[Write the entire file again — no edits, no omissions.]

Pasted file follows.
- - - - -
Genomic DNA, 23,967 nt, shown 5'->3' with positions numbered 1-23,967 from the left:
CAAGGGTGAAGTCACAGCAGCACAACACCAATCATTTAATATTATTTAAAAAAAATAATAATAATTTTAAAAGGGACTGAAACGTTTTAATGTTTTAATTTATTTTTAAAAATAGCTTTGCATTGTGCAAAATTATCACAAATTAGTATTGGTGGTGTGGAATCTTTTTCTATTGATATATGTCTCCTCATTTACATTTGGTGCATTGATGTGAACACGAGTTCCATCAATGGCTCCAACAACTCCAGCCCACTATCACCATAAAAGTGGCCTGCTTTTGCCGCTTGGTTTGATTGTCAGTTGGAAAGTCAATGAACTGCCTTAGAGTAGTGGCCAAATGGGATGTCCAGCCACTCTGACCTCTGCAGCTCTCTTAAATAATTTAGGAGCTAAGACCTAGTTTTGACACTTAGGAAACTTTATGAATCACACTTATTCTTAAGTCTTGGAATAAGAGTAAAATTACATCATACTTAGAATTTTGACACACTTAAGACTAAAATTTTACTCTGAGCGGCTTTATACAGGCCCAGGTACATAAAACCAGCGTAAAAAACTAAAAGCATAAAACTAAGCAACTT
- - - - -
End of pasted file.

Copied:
Genomic DNA, 23,967 nt, shown 5'->3' with positions numbered 1-23,967 from the left:
CAAGGGTGAAGTCACAGCAGCACAACACCAATCATTTAATATTATTTAAAAAAAATAATAATAATTTTAAAAGGGACTGAAACGTTTTAATGTTTTAATTTATTTTTAAAAATAGCTTTGCATTGTGCAAAATTATCACAAATTAGTATTGGTGGTGTGGAATCTTTTTCTATTGATATATGTCTCCTCATTTACATTTGGTGCATTGATGTGAACACGAGTTCCATCAATGGCTCCAACAACTCCAGCCCACTATCACCATAAAAGTGGCCTGCTTTTGCCGCTTGGTTTGATTGTCAGTTGGAAAGTCAATGAACTGCCTTAGAGTAGTGGCCAAATGGGATGTCCAGCCACTCTGACCTCTGCAGCTCTCTTAAATAATTTAGGAGCTAAGACCTAGTTTTGACACTTAGGAAACTTTATGAATCACACTTATTCTTAAGTCTTGGAATAAGAGTAAAATTACATCATACTTAGAATTTTGACACACTTAAGACTAAAATTTTACTCTGAGCGGCTTTATACAGGCCCAGGTACATAAAACCAGCGTAAAAAACTAAAAGCATAAAACTAAGCAACTT